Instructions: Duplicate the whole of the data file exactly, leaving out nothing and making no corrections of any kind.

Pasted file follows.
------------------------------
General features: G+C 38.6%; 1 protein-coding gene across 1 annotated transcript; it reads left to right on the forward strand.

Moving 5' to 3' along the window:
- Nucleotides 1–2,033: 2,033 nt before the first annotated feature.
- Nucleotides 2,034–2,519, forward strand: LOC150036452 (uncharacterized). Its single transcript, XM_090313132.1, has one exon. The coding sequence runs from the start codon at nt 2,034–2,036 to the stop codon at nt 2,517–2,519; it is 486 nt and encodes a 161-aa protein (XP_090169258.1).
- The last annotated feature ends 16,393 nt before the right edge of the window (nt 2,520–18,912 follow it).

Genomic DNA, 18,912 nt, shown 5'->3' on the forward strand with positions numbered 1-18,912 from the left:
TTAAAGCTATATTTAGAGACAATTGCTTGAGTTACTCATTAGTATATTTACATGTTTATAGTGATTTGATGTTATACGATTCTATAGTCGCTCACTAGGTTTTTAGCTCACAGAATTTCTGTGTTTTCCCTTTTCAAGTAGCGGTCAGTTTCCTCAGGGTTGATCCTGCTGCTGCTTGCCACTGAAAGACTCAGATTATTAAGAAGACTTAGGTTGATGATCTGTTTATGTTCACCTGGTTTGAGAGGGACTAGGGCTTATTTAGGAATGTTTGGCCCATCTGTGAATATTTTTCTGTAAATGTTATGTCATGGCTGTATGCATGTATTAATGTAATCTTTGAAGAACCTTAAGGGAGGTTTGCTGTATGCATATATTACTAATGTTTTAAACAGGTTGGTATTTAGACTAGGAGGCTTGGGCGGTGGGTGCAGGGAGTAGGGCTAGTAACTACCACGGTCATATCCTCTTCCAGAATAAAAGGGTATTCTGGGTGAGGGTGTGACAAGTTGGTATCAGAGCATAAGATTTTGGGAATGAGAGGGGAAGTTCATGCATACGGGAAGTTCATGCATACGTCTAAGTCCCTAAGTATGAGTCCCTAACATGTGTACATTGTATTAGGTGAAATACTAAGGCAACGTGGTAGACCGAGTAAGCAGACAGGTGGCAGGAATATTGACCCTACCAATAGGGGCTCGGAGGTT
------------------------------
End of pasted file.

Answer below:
General features: G+C 38.6%; 1 protein-coding gene across 1 annotated transcript; it reads left to right on the forward strand.

Moving 5' to 3' along the window:
- Nucleotides 1–2,033: 2,033 nt before the first annotated feature.
- Nucleotides 2,034–2,519, forward strand: LOC150036452 (uncharacterized). Its single transcript, XM_090313132.1, has one exon. The coding sequence runs from the start codon at nt 2,034–2,036 to the stop codon at nt 2,517–2,519; it is 486 nt and encodes a 161-aa protein (XP_090169258.1).
- The last annotated feature ends 16,393 nt before the right edge of the window (nt 2,520–18,912 follow it).

Genomic DNA, 18,912 nt, shown 5'->3' on the forward strand with positions numbered 1-18,912 from the left:
TTAAAGCTATATTTAGAGACAATTGCTTGAGTTACTCATTAGTATATTTACATGTTTATAGTGATTTGATGTTATACGATTCTATAGTCGCTCACTAGGTTTTTAGCTCACAGAATTTCTGTGTTTTCCCTTTTCAAGTAGCGGTCAGTTTCCTCAGGGTTGATCCTGCTGCTGCTTGCCACTGAAAGACTCAGATTATTAAGAAGACTTAGGTTGATGATCTGTTTATGTTCACCTGGTTTGAGAGGGACTAGGGCTTATTTAGGAATGTTTGGCCCATCTGTGAATATTTTTCTGTAAATGTTATGTCATGGCTGTATGCATGTATTAATGTAATCTTTGAAGAACCTTAAGGGAGGTTTGCTGTATGCATATATTACTAATGTTTTAAACAGGTTGGTATTTAGACTAGGAGGCTTGGGCGGTGGGTGCAGGGAGTAGGGCTAGTAACTACCACGGTCATATCCTCTTCCAGAATAAAAGGGTATTCTGGGTGAGGGTGTGACAAGTTGGTATCAGAGCATAAGATTTTGGGAATGAGAGGGGAAGTTCATGCATACGGGAAGTTCATGCATACGTCTAAGTCCCTAAGTATGAGTCCCTAACATGTGTACATTGTATTAGGTGAAATACTAAGGCAACGTGGTAGACCGAGTAAGCAGACAGGTGGCAGGAATATTGACCCTACCAATAGGGGCTCGGAGGTT